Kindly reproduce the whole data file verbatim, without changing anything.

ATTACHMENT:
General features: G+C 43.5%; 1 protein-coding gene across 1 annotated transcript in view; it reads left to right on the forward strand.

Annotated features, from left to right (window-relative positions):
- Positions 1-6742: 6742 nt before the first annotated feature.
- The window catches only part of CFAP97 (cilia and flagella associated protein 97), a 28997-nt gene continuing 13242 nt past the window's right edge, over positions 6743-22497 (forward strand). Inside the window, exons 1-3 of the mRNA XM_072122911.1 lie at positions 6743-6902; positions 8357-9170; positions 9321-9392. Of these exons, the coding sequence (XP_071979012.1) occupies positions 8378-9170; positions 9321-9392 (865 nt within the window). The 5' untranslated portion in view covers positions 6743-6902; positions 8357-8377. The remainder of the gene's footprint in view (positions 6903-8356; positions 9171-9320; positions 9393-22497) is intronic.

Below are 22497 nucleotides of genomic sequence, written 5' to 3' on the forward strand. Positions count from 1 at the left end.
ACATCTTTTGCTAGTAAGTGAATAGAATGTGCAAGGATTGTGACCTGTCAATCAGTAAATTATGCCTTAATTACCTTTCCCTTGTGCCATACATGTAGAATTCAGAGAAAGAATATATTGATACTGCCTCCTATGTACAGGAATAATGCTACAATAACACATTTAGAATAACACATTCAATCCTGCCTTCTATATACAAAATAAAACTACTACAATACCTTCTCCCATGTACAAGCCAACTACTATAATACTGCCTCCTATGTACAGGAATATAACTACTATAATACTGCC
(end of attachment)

General features: G+C 43.5%; 1 protein-coding gene across 1 annotated transcript in view; it reads left to right on the forward strand.

Annotated features, from left to right (window-relative positions):
- Positions 1-6742: 6742 nt before the first annotated feature.
- The window catches only part of CFAP97 (cilia and flagella associated protein 97), a 28997-nt gene continuing 13242 nt past the window's right edge, over positions 6743-22497 (forward strand). Inside the window, exons 1-3 of the mRNA XM_072122911.1 lie at positions 6743-6902; positions 8357-9170; positions 9321-9392. Of these exons, the coding sequence (XP_071979012.1) occupies positions 8378-9170; positions 9321-9392 (865 nt within the window). The 5' untranslated portion in view covers positions 6743-6902; positions 8357-8377. The remainder of the gene's footprint in view (positions 6903-8356; positions 9171-9320; positions 9393-22497) is intronic.

Below are 22497 nucleotides of genomic sequence, written 5' to 3' on the forward strand. Positions count from 1 at the left end.
ACATCTTTTGCTAGTAAGTGAATAGAATGTGCAAGGATTGTGACCTGTCAATCAGTAAATTATGCCTTAATTACCTTTCCCTTGTGCCATACATGTAGAATTCAGAGAAAGAATATATTGATACTGCCTCCTATGTACAGGAATAATGCTACAATAACACATTTAGAATAACACATTCAATCCTGCCTTCTATATACAAAATAAAACTACTACAATACCTTCTCCCATGTACAAGCCAACTACTATAATACTGCCTCCTATGTACAGGAATATAACTACTATAATACTGCC